It seems that when God met with a person to establish something world changing, those meetings happened on mountains. The sanctuary is supposed to symbolize such a meeting place. In the Traditional Latin Mass, there are rubrics for the priest to “ascend the altar.” He must make a journey to the meeting place of God, Himself. The reality of the King of the Universe descending from His throne in Heaven to be with His people takes place on this very altar. For us, that should mean something life changing! God humbles Himself at every Mass to be with His people spiritually and physically in the Eucharist. No other god or idol can do that! May we be ready to meet our God at Mass as He descends from Heaven to be with us on the mountaintop!

Parish News

BLESSING OF ENGAGED & MARRIED COUPLES IN HONOR OF ST. VALENTINE'S DAY This weekend, Father will extend a blessing to all couples - married, engaged, or merely courting - in honor of St. Valentine’s day. Couples are encouraged to attend Mass together and to receive the blessing in a spirit of chaste love and devotion!

FEBRUARY 22nd IS A BASILICAN FEAST DAY This Saturday, Feb. 22nd, is the Feast of the Chair of St. Peter. A Plenary Indulgence has been extended by the Holy Father for our Church. Because the day falls on a Saturday, anyone who attends the 8a & 4p Masses on Sat(2/22) may receive a Plenary Indulgence under the usual conditions. All are welcome!

***Congratulations to the SMS Lady Tigers & Coach Johnny Cox who are in the District Playoffs!***

WE ARE COMMITTED TO FINANCIAL TRANSPARENCY Many of our financial documents, including statements of assets are available on our website at MinorBasilica.org/Finance. If you feel like you need more specific information, please visit the office.

PRIESTHOOD & RELIGIOUS LIFE Until you’re married or dead, every Catholic owes God the courtesy of considering a life dedicated to the Church as a priest, a nun or a religious brother. Every parent owes their child encouragement in discerning that life. And every Catholic is waiting for the heroism of the young. ForYourVocation.org or (318)757-3834.

Parish Events

  • Sun, 2/16, Blessing of Engaged & Married Couples in Honor of St. Valentine’s Day
  • Mon, 2/17, Presidents’ Day, NO School & Parish Office CLOSED
  • Wed, 2/19, CCD & Wednesday Night Adult Catechism, 6-7p @ St. Mary’s
  • Sat, 2/22, Basilican Feast Day - Chair of St. Peter, Holy Mass @ 8a & 4p
  • Wed, 2/26, CCD & Wednesday Night Adult Catechism, 6-7p @ St. Mary’s
  • Mon-Tue, 3/3 - 3/4, Mardi Gras Holiday, NO School & Parish Office CLOSED
  • Wed, 3/5, Ash Wednesday - Day of Fasting & Abstinence - Holy Mass @ 6:30a, 9a(SMS), & 6p
  • Wed, 3/5, CCD Mass, 6p @ The Minor Basilica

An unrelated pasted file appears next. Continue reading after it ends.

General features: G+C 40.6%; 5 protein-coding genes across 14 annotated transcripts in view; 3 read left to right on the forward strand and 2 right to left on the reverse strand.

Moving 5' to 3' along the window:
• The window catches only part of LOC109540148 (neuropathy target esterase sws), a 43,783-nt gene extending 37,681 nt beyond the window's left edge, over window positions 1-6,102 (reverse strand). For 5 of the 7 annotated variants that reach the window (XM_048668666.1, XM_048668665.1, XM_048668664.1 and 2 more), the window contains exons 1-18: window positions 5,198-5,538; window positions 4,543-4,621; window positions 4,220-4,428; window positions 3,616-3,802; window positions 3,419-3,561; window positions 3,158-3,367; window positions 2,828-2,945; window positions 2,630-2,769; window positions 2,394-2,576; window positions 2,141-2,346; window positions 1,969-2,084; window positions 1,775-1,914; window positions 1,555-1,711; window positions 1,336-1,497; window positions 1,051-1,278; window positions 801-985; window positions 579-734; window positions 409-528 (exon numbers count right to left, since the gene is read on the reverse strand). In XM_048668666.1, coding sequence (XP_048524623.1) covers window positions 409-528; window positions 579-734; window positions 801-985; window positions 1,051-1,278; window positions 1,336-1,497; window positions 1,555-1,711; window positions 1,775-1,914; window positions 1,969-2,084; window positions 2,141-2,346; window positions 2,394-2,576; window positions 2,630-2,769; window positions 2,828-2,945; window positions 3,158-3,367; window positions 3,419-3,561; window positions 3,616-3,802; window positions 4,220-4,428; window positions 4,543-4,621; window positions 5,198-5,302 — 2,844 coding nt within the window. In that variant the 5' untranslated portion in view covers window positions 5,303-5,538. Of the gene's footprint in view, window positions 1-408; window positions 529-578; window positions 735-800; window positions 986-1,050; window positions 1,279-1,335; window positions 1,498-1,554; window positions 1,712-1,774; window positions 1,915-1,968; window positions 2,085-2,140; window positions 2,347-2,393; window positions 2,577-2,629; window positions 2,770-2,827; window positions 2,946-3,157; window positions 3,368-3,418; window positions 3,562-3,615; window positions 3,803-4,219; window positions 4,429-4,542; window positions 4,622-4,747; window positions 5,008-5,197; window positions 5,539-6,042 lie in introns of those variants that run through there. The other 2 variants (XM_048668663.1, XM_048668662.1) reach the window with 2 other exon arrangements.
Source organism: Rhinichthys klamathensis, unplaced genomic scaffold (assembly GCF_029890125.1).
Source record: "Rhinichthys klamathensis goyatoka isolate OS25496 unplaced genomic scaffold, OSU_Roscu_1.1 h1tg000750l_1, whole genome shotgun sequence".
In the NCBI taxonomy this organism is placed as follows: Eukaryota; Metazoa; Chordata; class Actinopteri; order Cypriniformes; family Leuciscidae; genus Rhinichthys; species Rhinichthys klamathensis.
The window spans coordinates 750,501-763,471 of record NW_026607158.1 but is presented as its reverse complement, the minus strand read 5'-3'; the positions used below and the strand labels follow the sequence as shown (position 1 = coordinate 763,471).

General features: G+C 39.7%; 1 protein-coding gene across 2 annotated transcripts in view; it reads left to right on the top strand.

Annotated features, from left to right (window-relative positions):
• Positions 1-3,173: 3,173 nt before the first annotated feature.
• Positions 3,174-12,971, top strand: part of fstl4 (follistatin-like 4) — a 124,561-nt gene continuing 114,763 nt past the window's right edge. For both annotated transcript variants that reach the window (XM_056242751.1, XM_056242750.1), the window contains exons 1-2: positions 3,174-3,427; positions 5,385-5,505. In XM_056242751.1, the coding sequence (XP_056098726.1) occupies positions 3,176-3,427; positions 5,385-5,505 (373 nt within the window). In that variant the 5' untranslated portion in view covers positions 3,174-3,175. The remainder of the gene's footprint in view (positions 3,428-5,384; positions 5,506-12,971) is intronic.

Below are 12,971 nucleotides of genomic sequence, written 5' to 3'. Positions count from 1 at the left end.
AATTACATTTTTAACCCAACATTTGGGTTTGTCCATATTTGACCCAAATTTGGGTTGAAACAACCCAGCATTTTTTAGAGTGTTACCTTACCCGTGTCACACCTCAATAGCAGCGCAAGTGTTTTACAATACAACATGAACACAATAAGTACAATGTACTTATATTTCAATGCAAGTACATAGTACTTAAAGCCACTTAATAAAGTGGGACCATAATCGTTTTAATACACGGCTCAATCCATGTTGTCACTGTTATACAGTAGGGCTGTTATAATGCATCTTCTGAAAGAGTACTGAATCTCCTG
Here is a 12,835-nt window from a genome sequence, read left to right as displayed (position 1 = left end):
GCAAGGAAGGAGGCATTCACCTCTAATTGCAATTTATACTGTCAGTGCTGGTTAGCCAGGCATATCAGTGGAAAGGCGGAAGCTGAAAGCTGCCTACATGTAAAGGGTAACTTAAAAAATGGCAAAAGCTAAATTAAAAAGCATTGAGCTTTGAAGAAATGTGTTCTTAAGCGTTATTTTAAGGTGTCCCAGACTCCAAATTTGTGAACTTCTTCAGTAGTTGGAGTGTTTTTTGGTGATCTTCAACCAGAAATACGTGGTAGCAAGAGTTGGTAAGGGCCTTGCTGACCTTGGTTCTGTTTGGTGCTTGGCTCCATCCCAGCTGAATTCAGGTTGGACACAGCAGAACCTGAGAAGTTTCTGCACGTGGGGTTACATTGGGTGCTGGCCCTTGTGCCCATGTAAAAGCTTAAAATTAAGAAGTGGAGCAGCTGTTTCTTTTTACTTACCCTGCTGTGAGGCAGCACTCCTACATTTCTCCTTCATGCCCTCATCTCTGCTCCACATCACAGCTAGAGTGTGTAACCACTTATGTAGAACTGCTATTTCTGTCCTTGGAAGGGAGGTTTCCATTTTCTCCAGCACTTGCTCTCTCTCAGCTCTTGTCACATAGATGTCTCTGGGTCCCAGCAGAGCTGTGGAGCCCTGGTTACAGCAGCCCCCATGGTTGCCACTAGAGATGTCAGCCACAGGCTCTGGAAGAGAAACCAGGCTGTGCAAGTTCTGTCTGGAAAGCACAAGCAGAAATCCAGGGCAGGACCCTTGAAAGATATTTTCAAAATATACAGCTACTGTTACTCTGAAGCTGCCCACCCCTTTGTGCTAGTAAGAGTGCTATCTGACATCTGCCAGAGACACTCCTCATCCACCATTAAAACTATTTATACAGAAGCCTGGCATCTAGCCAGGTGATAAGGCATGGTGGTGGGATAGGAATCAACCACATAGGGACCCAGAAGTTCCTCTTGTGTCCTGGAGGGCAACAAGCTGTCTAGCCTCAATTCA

• Fri, 3/7, Benediction & Way of the Cross, 5:15p

Parish Finances

Our Sunday Collection last week was $8,842.

Thank you for your generous return to our Lord!

For more information on our finances, click here.

Within the Sanctuary

Sat 2/15 4p Mike Bouchie, (Lector) • Michael Yankowski, Red Lapeyrouse, (EMHC-CH) • Joanne Yankowski, Jo Lapeyrouse, (EMHC-CI) • C.J.Bouchie, J.Thibodaux, (Altar Boys)

Sun 2/16 9a Joe Cunningham, Sr., (Lector) • Buddy Giering, John Cunningham, (EMHC-CH) • Emelda Odom, (EMHC-CI) • C.Cunningham, J.Cunningham, M.McCart, (Altar Boys)

Sun 2/16 11a Greg Burke, (Lector) • Linda Lee, Jennifer Maggio, (EMHC-CH) • Lucile Ingram, (EMHC-CI) • W.Lee, I.Lovemore, C.Fisher, (Altar Boys)

Sat 2/22 4p Levi Thompson, (Lector) • David Bouchie, Carl Henry, (EMHC-CH) • Jimmy Gunter, Elaine Bacon, (EMHC-CI) • M.Thibodaux, D.Thibodaux, (Altar Boys)

Sun 2/23 9a Roger Cunningham, (Lector) • Jeff & Carol Green, (EMHC-CH) • Michael King, (EMHC-CI) • G.Ingrish, J.H.Ingrish, J.Miley, (Altar Boys)

Sun 2/23 11a Gilen Norwood, (Lector) • Haley Johnson, Barbara Laborde, (EMHC-CH) • Tara Whitehead, (EMHC-CI) • S.Maggio, V.Maggio, W.Mayeux, (Altar Boys)

*Altar Boys who are not scheduled may serve if space permits. Come to the Sacristy 10 minutes before Mass.

Memorials & Prayer Intentions

The Sanctuary Candle and Sanctuary Flowers may be offered in memory of a loved one by contacting the office.

Holy Masses

  • Sat 4p: N.L. Vercher & Red & Sadie Thomas
  • Sun 9a: Pro Populo
  • Sun 11a: Lois Louise Trahan Duhon
  • Sun 5p: Fr. Jamie Medina
  • Mon 6:30a: Buddy Masson
  • Mon 8a: Clay Hennigan
  • Tue 6:30a: John Levy Frederick
  • Tue 10a: SMS Students
  • Wed 6:30a: Mary Jean Thomas
  • Wed 9:20a: SMS Faculty
  • Thu 6:30a: Doris & Will Pierson & Elise James
  • Thu 8:10a: SMS Benefactors
  • Fri 6:30a: Dorthy Benefield
  • Sat 8a: Sylvian LaVasseur

Pope Francis' Prayer Intentions for this Month are that the Church and society may respect the wisdom and experience of older people. And that, priests, religious, and lay people may work together with generosity for evangelization.

Please pray for our Sick & Suffering: Lolette Allen, Lauren Bienvenu, Mark Birch, Bill Boone, Kathy Bostick, Tripp Bostick, Chad Bouchie, Mar-Lou Brasher, Flo Brouillette, Bailey Byrd, Carolyn Carter, Emilia Cofio, Woody Cox, Kim Cunningham, Lela Mae Dalme, Joe Davis, John DeFee, Marguerite Felchle,  Alma Fernandez, Tom Foshee, Reba Friday, Paula Gagymad, Vicki Gahagan, Sophie Gill, Joyce Hayne, Deborah G. Hernandez, Sue Van Hook, Kalita Jones, Mary Keyser, Paul Keyser, Gary Kilgore, Martha LaCaze, Jheanny Ladao, Daniel Laroux, Jane Locke, Jaden Eli Lodridge, Joseph Longo, Lisa Mack, Faris Michael, Meg Michael, Lacey Mitchum, Fr. Joe Montalbano, Mary Moss, Shane Niette, Mary Odom, Sharon Roach, Wes Rollo, Makaehan Ross, Shirley Roy, Amanda Rozman, Joseph Ryan, Donna Slaughter, Billy Smith, Brent Trichel, Rosalind Trussell, Patricia Vazquez, Billie Vercher, Julien Vienne, Ruthie J. Wallboughly, Tyler Ward, Jessica Warner, & Janine Waters